Lack of infrastructure investment could leave Britain in the dark

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The Independent Online

Britain faces a very real chance that the lights could go out in the next five to 10 years, as its ailing energy infrastructure struggles to attract the massive investment needed to ensure a reliable electricity supply, according to a warning by the CBI.

Companies named the potential absence of a secure, affordable energy supply as their biggest concern in a damning report published today by the employers' organisation and KPMG.

The report also finds that the UK's road and rail systems are falling further behind the EU average, while 58 per cent of respondents said that, overall, the country's infrastructure is more expensive, less reliable and inferior to that of the Continent.

It notes a clear deterioration in many aspects of Britain's infrastructure in the past five years, with potentially serious consequences for the economy.

The CBI's director general, John Cridland, said the task of revitalising Britain's infrastructure fell to the private sector, since it was vital to keep the country's AAA credit rating by cutting the public deficit. He urged the Government to think creatively about ways to unlock the billions of pounds held on companies' balance sheets to kick start a much-needed infrastructure financing revolution.

The Government could start with a boost to Britain's inadequate road system, by introducing a toll charge on the A14 around Felixstowe and extending the existing 27-mile Birmingham to Wolvehampton toll on the M6 up to Manchester, Mr Cridland said.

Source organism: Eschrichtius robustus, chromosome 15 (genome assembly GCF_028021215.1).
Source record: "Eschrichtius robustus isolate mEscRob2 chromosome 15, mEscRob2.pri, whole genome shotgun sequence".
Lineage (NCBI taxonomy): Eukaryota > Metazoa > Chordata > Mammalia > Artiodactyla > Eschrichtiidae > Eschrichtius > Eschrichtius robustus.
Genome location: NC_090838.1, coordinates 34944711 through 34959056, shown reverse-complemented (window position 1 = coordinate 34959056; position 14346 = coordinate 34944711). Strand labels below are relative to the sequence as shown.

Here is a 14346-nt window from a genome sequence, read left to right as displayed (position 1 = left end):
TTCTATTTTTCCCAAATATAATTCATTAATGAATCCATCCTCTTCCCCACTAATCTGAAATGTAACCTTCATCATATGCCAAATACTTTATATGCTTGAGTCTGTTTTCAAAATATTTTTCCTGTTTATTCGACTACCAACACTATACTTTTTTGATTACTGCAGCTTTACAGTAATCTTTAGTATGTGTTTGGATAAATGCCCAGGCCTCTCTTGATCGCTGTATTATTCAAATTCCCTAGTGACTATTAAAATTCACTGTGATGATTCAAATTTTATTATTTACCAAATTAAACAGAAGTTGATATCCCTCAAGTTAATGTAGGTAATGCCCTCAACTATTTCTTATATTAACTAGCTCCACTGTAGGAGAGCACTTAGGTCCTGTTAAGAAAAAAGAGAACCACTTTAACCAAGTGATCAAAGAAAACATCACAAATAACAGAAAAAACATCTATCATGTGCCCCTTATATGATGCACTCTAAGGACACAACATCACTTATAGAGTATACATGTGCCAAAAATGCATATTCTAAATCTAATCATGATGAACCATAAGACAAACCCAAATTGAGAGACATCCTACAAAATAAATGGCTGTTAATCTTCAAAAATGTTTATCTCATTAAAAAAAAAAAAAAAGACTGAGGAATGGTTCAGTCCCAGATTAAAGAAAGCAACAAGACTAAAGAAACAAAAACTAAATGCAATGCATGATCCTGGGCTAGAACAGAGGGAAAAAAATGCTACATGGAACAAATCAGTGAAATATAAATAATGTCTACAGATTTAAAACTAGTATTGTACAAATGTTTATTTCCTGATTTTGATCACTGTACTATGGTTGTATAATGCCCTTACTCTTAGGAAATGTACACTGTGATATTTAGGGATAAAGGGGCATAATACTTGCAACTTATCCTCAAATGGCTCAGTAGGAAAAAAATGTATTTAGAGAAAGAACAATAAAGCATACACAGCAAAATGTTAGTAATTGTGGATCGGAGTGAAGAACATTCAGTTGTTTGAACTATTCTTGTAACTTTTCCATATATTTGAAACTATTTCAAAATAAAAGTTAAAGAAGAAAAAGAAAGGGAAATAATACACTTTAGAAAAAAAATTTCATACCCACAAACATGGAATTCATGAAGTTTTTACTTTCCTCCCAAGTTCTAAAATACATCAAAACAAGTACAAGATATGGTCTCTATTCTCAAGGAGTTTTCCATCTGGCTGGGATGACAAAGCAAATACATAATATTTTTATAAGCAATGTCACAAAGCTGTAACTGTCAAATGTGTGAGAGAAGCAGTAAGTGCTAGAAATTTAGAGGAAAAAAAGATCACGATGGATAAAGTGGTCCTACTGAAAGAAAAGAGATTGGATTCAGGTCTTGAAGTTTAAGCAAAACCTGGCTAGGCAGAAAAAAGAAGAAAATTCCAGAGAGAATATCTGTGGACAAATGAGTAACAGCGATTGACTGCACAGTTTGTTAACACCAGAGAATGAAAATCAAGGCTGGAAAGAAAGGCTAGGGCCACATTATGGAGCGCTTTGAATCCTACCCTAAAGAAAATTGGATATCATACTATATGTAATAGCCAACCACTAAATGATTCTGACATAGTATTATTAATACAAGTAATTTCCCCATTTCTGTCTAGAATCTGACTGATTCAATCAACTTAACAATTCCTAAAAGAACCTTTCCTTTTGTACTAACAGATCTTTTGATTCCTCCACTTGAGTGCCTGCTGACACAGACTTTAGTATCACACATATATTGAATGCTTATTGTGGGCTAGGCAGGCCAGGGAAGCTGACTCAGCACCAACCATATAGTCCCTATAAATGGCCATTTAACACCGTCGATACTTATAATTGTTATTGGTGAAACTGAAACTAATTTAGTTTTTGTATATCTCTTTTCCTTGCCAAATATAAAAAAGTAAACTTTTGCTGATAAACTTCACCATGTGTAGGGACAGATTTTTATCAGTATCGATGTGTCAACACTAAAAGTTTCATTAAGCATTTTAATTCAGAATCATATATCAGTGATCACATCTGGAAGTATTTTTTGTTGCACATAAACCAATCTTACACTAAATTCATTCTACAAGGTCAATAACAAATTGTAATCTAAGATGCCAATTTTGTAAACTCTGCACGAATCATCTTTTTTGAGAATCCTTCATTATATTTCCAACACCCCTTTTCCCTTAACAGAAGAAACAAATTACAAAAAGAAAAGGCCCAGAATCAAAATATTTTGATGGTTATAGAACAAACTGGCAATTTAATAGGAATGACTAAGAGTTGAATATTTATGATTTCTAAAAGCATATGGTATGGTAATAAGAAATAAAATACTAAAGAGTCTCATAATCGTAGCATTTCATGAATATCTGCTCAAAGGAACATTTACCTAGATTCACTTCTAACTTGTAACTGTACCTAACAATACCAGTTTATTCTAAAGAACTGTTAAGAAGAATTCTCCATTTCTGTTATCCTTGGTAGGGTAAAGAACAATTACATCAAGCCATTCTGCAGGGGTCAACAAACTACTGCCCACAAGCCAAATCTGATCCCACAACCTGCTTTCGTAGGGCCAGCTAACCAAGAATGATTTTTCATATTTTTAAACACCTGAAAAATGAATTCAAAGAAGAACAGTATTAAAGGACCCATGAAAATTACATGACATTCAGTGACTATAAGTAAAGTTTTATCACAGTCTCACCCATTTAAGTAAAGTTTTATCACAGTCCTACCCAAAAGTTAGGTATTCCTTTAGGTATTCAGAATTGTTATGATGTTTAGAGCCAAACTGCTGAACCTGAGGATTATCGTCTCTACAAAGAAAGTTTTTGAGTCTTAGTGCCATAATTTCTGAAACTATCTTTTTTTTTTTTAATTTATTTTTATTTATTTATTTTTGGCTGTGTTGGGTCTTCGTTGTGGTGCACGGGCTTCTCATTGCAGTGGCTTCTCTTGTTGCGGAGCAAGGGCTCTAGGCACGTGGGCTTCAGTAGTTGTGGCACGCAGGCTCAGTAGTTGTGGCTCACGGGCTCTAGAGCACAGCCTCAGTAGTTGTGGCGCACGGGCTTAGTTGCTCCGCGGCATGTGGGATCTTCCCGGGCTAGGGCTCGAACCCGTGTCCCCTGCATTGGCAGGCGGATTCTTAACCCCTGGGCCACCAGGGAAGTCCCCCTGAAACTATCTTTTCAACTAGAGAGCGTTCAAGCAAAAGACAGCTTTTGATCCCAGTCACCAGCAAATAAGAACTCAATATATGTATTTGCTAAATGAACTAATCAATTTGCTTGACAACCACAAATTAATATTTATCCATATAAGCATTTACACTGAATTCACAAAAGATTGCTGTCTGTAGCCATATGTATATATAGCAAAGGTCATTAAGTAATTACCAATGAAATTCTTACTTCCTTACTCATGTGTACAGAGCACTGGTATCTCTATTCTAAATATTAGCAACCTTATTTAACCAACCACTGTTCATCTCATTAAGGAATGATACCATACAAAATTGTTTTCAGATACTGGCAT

A massive influx of infrastructure investment would feed through into associated orders for parts and support services, enable UK plc to improve productivity and attract more business from overseas, he added.

Particularly pressing is the need to invest an estimated £200bn in power stations and other energy infrastructure in the next 10 to 15 years, to satisfy growing demand for power while meeting ambitious targets for reducing CO2 emissions and increasing renewable generation.

Some 89 per cent of the 447 UK businesses interviewed for the CBI report – which covered companies of all sizes and sectors of the economy – are concerned about energy supply over the next five years, while 95 per cent are worried about its cost.

Mark Elborne, the head of a new CBI board to lobby the Government as it prepares to publish in November a more detailed, updated version of its 2010 UK Infrastructure Plan, said: "If the Government falters, or there is a lack of determination, there is clearly a risk that there will be insufficient [energy] capacity to meet the needs of the UK by 2020."

Businesses cited the need for the Government to set a clear overall strategy to improve infrastructure. Mr Cridland said the Government was right to be spending a reduced 1.25 per cent of GDP on "public sector capital" to tackle the deficit, but said it should aim to restore pre-recession levels of 2.25 per cent as soon as it can.

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